New COVID variant spreading like wildfire

Published 1:19 pm Friday, January 7, 2022

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The state of Alabama is colored red and it isn’t for Christmas. The Alabama Department of Public Health lists the entire state as a red zone, meaning the COVID variants are spreading rapidly and easily throughout the state.

Lowndes County, one of the highest vaccinated counties in Alabama, are seeing 1,058 new confirmed cases per 100,000 persons.

Neighboring counties are not fairing much better. Montgomery County is listed as having 1,170.3 new cases, Butler County is at 784.5, and Crenshaw County tops the list at 2,228 per 100,000 persons.

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The Omicron variant was first confirmed in the state in early December.

“We know that this virus is highly infectious and moves quickly throughout the world,” Dr. Scott Harris, state health officer, said. “Alabamians know what to do to keep each other safe now—get the vaccine, get tested, wear a mask indoors and get a booster. Together, we can fight this virus and help keep our residents safe.”

Health officials are urging the public to get vaccinated and get boosters if eligible. Masks are still encouraged when indoors or in public settings as well as staying 6 feet away from others.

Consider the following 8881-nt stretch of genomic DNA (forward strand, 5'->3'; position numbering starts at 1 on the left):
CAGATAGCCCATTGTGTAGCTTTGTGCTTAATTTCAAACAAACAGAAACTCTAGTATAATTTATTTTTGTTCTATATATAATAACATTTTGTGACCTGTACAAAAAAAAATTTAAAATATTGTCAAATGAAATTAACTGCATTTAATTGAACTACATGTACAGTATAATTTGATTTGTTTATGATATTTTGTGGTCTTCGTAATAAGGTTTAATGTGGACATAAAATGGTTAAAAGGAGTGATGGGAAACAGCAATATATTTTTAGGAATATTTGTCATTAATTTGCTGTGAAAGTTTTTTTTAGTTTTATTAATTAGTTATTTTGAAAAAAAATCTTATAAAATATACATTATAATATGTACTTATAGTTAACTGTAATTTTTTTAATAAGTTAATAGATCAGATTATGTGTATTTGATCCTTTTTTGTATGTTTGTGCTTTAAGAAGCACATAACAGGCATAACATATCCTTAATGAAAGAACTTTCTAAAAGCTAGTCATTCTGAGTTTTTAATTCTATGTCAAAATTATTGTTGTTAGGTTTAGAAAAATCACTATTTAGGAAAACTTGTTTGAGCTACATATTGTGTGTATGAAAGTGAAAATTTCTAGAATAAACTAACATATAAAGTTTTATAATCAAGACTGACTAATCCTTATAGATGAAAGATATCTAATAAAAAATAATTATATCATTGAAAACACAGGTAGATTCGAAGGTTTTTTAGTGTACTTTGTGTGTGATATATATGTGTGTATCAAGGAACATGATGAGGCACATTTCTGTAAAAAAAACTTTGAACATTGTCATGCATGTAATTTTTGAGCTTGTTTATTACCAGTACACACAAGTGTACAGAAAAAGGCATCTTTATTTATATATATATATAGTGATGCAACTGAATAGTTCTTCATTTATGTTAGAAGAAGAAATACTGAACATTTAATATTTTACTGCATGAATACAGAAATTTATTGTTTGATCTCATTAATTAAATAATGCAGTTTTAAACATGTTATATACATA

The Department of Health says to get tested if you are having symptoms and stay home if you are sick.

The U.S. Food and Drug Administration (FDA) has approved emergency use to Pfizer for Paxlovid, an oral antiviral drug, to treat COVID.

According to data, the drug is 88 percent effective in reducing the number of hospitalizations and deaths of those infected with the virus.

The drug is by prescription only and is in limited quantities. Alabama should receive 780 patient courses by the first week in January. The U.S. Department of Health and Human Services Office of the Assistant Secretary for Preparedness and Response will oversee the allocation of the drug to state and territorial health departments and select Health Resources and Services Administration (HRSA)- funded health clinics.

The production of Paxlovid is set to ramp up significantly in the coming months according to the Alabama Department of Health.

The Center of Disease Control and Prevention (CDC) recently shortened the recommended isolation and quarantine time for people with COVID-19 to just five days.

The CDC said that if a person is asymptomatic, they can wear a mask and be around other people.

The reason for the change in time comes from evidence that most transmissions occur early on in the illness, usually one or two days before symptoms appear and two to three days after.

Infected individuals who cannot follow the recommended masking, such as children, should still remain in isolation for 10 days.